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How many stocks are enough for diversifying Canadian institutional portfolios?

Citation

Alexeev, V and Tapon, F, How many stocks are enough for diversifying Canadian institutional portfolios?, Canadian Investment Review pp. 1-12. ISSN 0840-6863 (2014) [Refereed Article]


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Copyright 2014 Rogers Publishing Limited

Official URL: http://www.investmentreview.com/analysis-research/...

Abstract

Portfolio risk is a function of the number of stocks held in portfolios. We simulate portfolios using daily observations for all traded and delisted equities in Canada from 1975 to 2011 and we calculate several measures of risk, including heavy-tailed to account for black swan events. For each risk measure, we calculate the average number of portfolio holdings and the upper limits of these holdings to assure investors of a specific reduction in diversifiable risk. In contrast to previous literature that suggests 10-15 stocks are enough to provide adequate diversification for an average investor, we find that in fact more than 50 stocks are needed to achieve the same level of diversification most of the time instead of on average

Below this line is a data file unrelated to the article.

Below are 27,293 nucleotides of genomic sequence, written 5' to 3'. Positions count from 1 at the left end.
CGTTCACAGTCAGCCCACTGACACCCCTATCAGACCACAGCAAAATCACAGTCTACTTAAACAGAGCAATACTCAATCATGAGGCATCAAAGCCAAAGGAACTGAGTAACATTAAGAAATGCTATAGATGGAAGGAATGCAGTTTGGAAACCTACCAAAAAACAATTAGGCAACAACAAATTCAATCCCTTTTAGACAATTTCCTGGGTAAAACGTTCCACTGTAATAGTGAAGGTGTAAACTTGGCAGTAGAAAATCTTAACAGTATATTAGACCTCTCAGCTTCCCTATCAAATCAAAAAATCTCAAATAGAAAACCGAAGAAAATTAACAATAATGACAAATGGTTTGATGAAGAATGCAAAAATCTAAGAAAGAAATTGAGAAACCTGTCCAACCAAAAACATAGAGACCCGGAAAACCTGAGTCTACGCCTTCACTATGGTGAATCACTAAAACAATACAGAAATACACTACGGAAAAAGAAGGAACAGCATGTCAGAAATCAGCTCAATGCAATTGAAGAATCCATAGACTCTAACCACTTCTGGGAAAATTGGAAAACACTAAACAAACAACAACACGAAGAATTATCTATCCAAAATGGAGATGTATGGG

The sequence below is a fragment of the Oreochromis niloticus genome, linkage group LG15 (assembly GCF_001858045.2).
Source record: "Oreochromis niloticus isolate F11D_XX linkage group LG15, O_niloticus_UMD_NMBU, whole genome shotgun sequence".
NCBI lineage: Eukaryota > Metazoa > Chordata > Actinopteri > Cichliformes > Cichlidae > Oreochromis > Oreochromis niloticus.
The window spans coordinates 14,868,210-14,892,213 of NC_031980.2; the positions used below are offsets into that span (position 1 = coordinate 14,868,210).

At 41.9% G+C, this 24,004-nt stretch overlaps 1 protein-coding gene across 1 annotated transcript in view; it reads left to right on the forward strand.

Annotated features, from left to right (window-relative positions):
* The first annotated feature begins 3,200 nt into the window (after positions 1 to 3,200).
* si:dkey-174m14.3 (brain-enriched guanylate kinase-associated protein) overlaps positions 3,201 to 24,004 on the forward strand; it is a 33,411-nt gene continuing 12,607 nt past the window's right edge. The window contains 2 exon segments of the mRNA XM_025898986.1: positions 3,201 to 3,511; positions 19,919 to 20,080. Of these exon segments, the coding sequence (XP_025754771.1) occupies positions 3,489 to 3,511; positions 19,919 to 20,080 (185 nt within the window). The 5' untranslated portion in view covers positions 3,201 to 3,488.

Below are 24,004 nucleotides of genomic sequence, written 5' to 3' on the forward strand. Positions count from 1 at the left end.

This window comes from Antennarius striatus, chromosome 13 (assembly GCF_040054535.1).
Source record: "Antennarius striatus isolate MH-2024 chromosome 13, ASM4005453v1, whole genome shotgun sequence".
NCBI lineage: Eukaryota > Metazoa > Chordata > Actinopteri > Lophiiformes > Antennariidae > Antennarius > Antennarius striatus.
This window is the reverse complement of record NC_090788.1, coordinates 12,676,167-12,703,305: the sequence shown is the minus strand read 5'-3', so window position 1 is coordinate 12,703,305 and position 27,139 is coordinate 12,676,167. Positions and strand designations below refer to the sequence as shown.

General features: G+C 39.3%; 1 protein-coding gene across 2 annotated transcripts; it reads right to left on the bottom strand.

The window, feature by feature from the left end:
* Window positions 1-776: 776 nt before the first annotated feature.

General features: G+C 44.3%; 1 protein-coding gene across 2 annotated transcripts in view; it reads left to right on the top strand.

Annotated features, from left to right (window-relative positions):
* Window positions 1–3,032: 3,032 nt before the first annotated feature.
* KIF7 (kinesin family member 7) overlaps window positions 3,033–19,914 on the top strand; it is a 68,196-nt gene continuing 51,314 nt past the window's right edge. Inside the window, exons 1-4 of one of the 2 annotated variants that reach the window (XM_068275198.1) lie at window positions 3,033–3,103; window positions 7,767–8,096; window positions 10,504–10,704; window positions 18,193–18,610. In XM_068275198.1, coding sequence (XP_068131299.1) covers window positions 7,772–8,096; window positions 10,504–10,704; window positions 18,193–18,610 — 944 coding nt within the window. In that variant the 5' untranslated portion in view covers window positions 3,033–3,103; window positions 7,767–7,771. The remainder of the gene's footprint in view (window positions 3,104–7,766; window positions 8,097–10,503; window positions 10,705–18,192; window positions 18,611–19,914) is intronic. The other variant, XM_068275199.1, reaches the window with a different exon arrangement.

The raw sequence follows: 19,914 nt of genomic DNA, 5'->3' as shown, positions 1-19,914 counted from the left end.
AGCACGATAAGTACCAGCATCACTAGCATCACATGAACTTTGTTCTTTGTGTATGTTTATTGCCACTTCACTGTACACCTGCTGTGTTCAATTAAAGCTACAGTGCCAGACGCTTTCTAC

Item Details

Item Type:Refereed Article
Keywords:Portfolio diversification, heavy tailed risk, expected shortfall, time series, standard deviation, terminal wealth standard deviation, Canadian equitiesinstitutional investors.
Research Division:Commerce, Management, Tourism and Services
Research Group:Banking, Finance and Investment
Research Field:Investment and Risk Management
Objective Division:Commercial Services and Tourism
Objective Group:Financial Services
Objective Field:Investment Services (excl. Superannuation)
Author:Alexeev, V (Dr Vitali Alexeev)
ID Code:91180
Year Published:2014
Deposited By:Tasmanian School of Business and Economics
Deposited On:2014-05-09
Last Modified:2016-12-16
Downloads:0

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